Climate impasse: How The Hague negotiations failed
by Reiner, D.M.
Environment, 43(2): 36-43, 2001
As in Kyoto three years earlier, after weeks of acrimonious debate, the climate negotiations at The Hague in November 2000 culminated in the need for a compromise between Europe and a U.S.-led coalition in the wee morning hours of the final day. This time, however, no deal could be brokered. The Kyoto Protocol, prepared in December 1997, had masked irreconcilable differences among participants by papering over many fundamental disagreements among and within the negotiating parties. In Kyoto, nations had specified only the overall national emissions reduction targets, but they had left vague the definitions and had not stipulated the mechanisms available to reach those targets. In so doing, nations had not so much come to agreement as postponed disagreement. It was this vagueness that would ultimately doom the Sixth Conference of the Parties (COP-6) at The Hague.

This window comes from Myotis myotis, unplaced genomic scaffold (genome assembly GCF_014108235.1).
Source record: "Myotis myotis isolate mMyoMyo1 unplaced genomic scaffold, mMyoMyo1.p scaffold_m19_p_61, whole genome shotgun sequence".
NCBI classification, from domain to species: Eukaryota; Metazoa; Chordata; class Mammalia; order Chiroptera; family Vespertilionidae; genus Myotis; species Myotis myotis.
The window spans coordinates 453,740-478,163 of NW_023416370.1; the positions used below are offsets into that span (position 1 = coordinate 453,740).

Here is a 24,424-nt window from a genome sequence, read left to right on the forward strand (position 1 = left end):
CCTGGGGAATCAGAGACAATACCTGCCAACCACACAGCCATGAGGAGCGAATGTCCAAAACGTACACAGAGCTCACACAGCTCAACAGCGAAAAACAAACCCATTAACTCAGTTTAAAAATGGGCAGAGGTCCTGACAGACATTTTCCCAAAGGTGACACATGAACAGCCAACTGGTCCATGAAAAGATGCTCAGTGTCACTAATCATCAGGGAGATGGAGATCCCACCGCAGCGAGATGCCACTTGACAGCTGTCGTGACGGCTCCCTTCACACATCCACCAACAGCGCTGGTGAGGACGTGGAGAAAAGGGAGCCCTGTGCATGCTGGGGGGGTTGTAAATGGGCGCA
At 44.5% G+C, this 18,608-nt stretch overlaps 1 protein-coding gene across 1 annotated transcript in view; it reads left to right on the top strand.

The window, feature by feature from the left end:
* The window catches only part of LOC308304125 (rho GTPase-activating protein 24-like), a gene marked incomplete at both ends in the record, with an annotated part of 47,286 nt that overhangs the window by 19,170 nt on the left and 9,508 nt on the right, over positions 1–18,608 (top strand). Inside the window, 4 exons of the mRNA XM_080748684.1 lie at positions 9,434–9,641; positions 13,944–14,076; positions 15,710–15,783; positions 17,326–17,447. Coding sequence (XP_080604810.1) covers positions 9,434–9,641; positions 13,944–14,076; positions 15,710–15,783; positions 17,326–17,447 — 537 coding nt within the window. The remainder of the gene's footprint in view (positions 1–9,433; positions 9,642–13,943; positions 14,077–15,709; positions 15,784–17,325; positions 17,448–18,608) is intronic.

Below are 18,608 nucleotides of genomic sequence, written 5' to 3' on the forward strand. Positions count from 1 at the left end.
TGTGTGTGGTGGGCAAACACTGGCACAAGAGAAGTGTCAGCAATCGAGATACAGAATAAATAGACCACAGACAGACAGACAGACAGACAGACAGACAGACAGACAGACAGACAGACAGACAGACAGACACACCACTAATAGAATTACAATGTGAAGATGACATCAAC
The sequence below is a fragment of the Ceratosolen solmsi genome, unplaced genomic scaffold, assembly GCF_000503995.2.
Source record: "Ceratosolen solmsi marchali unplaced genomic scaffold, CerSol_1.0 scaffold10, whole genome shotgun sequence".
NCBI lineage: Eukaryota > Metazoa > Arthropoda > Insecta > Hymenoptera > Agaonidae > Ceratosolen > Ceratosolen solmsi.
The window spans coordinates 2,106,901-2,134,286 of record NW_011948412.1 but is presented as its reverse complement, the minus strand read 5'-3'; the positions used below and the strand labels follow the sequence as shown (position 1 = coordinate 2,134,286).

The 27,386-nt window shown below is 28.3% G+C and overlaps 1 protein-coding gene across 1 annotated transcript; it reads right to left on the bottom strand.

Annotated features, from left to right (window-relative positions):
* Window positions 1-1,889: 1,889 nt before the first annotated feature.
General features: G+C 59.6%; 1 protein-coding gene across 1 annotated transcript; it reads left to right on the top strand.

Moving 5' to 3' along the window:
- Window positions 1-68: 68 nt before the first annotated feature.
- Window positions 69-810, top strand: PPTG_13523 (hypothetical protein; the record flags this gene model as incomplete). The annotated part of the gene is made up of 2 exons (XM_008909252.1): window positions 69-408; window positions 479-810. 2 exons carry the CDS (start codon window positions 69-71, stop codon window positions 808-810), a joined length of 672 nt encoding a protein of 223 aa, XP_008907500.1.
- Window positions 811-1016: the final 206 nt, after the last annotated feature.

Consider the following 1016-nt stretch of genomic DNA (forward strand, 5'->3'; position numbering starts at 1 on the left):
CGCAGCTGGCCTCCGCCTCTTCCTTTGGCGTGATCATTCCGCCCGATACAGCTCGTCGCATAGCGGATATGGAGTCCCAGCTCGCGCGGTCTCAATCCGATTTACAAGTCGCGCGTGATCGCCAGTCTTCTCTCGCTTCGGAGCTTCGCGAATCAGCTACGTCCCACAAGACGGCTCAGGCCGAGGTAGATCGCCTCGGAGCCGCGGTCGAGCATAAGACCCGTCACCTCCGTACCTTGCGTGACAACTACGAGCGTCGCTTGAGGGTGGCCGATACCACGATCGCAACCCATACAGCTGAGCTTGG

© 2001 Helen Dwight Reid Educational Foundation
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